It is a common misconception that mothers always get custody, because they are the “greater parent” for bearing the child. It may be true that mothers may get custody if the child is in his or her tender years, but generally, the courts have no biases against genders. The courts will grant custody to the parent who can put the child in a better condition, in terms of health, safety, and other aspects of life. It doesn’t matter whether that parent is the mother or the father.

Myth: A child can choose which side to follow upon reaching a certain age
Another common misconception is that the child has the right to choose a side when he or she reaches a certain age, which is usually twelve to fifteen. It is true that the child may choose which parent to be with, but the choice is not absolute. The best that could happen is that the judge may consider it as a factor in determining custody. Its weight as a factor depends on the child’s age, maturity level, and reason, but at the end of the day, the judge will give custody with the best interest of the child in mind.

Myth: Joint custody means that the child will get equal time with both parents
Parents can gain joint custody over a child, but it doesn’t mean that the child will have equal time with both. Joint custody may mean that both parents may share decisions regarding the child, such as in terms of residence, education, religion, and other important factors that affect the child’s wellbeing. But the child is more likely to spend more time with the parent who he or she is with on a day-to-day basis.

When is Retaliation Declared Illegal?

Oftentimes, employees who complain about unfair labor and/or discriminatory practices in the workplace, or assist in an unfair employment practice investigation, certain individuals try to find ways which will get such employees demoted or terminated. Worst scenario is if the employer will play an active or direct role in retaliating against these employees.

There are many existing federal and state laws that provide protection employees and job applicants from any form of unfair and discriminatory practices in the workplace. These laws also require employers to make sure that their companies are free from discriminatory practices and that whoever would be proven guilty of such acts should be given the necessary disciplinary actions.

Despite the existence of laws, including and especially, Title VII of the Civil Rights Act of 1964 however, so many firms remain to be guilty of committing different forms of discriminatory practices. Title VII prohibits any form of workplace harassment, abuse and discrimination based on one’s sex or gender, race, color, national origin and religion. Though not clearly stipulated, Title VII , nevertheless, also strictly prohibits any form of retaliation against any employee who either makes, or helps make, evident prohibited acts, especially if the perpetrator is someone in authority.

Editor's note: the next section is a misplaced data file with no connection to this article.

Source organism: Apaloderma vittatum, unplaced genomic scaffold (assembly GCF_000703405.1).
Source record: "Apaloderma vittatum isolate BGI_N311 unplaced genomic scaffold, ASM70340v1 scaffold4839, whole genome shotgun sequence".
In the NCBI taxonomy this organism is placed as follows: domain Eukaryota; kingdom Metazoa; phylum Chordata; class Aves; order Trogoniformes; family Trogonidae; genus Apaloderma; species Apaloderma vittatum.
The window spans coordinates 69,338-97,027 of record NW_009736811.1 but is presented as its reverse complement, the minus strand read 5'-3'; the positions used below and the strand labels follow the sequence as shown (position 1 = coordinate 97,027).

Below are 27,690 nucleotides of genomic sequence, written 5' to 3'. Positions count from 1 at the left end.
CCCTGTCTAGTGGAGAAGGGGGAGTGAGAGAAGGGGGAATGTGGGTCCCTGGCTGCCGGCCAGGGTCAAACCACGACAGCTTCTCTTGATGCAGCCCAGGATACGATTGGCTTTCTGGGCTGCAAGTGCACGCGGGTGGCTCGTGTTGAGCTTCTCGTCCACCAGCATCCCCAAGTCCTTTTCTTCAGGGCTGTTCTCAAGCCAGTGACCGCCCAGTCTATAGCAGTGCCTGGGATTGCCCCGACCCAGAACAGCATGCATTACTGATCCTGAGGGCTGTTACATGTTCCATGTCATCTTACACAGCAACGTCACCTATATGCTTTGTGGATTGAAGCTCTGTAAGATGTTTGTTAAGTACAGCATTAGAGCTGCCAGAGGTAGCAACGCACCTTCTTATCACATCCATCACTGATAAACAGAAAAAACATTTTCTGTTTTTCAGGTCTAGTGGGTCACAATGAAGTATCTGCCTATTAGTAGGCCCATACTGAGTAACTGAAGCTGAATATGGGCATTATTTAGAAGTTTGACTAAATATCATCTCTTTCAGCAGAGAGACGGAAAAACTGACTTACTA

Retaliation refers to any hostile act or behavior an employer, employment agency or labor organization may resort to, to show dissatisfaction against an employee who plays a part in legally protected activities. A hostile or adverse act can include denial of employment, unjustified negative evaluation, threats of criminal or civil charges, or unjust termination in order to hinder an employee either from taking part in an employment discrimination proceeding or from complaining about a discriminatory act. A legally protected activity, on the other hand, refers to any action that is aimed at exposing and proving harassment and/or discriminatory practices in the workplace, such as:

  • Refusal to perform discriminatory or illegal acts that are ordered by a superior;
  • Complaining about or protesting against workplace discrimination;
  • Deciding to file charges of employment discrimination or showing intent to file one; and,
  • Participating as a witness in a legal proceeding or EEO investigation.

A person complained about will certainly be displeased with the complainant who makes accusations against him/her. Thus, the latter will have to be certain that accused individual is, indeed, resorting to retaliatory acts or is simply displeased.

While some retaliatory acts may be obvious, like a demotion, salary reduction, being laid off or being denied a promotion or salary increase soon after a legally protected activity; there are also those
that are subtle and are, therefore, not evident, such as job relocation or sudden change in work schedule, which can be a major factor in limiting an employee’s flexibility.

Besides participating in a legally protected activity, it is also mentioned in the Leichter Law Firm that it is illegal for employers to retaliate against employees who file Workers’ Compensation claim or who report illegal activity as whistleblowers. Employers who unlawfully retaliate against an employee may be liable for lost wages, compensatory damages, punitive damages, and attorney’s fees.